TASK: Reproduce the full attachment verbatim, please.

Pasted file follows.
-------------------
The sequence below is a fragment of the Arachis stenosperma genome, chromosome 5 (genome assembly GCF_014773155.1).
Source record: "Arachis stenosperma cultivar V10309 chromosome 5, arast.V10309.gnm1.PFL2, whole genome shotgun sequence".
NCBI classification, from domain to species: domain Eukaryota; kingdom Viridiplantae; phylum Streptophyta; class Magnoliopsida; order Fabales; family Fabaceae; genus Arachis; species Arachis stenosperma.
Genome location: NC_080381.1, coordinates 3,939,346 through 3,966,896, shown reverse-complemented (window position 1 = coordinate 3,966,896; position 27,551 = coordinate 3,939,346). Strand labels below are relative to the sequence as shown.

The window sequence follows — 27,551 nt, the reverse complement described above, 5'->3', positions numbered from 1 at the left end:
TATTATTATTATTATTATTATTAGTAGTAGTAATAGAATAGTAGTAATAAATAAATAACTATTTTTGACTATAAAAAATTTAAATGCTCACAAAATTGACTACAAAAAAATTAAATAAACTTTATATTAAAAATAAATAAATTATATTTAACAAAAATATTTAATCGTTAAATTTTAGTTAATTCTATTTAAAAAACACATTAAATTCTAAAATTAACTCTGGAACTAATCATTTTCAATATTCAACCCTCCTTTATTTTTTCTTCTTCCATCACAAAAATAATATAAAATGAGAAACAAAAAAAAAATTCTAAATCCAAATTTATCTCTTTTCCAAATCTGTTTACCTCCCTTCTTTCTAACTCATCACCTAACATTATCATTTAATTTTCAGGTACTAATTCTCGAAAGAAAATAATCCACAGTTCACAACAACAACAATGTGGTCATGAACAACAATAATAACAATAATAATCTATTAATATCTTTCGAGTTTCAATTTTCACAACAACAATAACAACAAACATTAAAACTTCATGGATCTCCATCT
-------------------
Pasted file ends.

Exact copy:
The sequence below is a fragment of the Arachis stenosperma genome, chromosome 5 (genome assembly GCF_014773155.1).
Source record: "Arachis stenosperma cultivar V10309 chromosome 5, arast.V10309.gnm1.PFL2, whole genome shotgun sequence".
NCBI classification, from domain to species: domain Eukaryota; kingdom Viridiplantae; phylum Streptophyta; class Magnoliopsida; order Fabales; family Fabaceae; genus Arachis; species Arachis stenosperma.
Genome location: NC_080381.1, coordinates 3,939,346 through 3,966,896, shown reverse-complemented (window position 1 = coordinate 3,966,896; position 27,551 = coordinate 3,939,346). Strand labels below are relative to the sequence as shown.

The window sequence follows — 27,551 nt, the reverse complement described above, 5'->3', positions numbered from 1 at the left end:
TATTATTATTATTATTATTATTAGTAGTAGTAATAGAATAGTAGTAATAAATAAATAACTATTTTTGACTATAAAAAATTTAAATGCTCACAAAATTGACTACAAAAAAATTAAATAAACTTTATATTAAAAATAAATAAATTATATTTAACAAAAATATTTAATCGTTAAATTTTAGTTAATTCTATTTAAAAAACACATTAAATTCTAAAATTAACTCTGGAACTAATCATTTTCAATATTCAACCCTCCTTTATTTTTTCTTCTTCCATCACAAAAATAATATAAAATGAGAAACAAAAAAAAAATTCTAAATCCAAATTTATCTCTTTTCCAAATCTGTTTACCTCCCTTCTTTCTAACTCATCACCTAACATTATCATTTAATTTTCAGGTACTAATTCTCGAAAGAAAATAATCCACAGTTCACAACAACAACAATGTGGTCATGAACAACAATAATAACAATAATAATCTATTAATATCTTTCGAGTTTCAATTTTCACAACAACAATAACAACAAACATTAAAACTTCATGGATCTCCATCT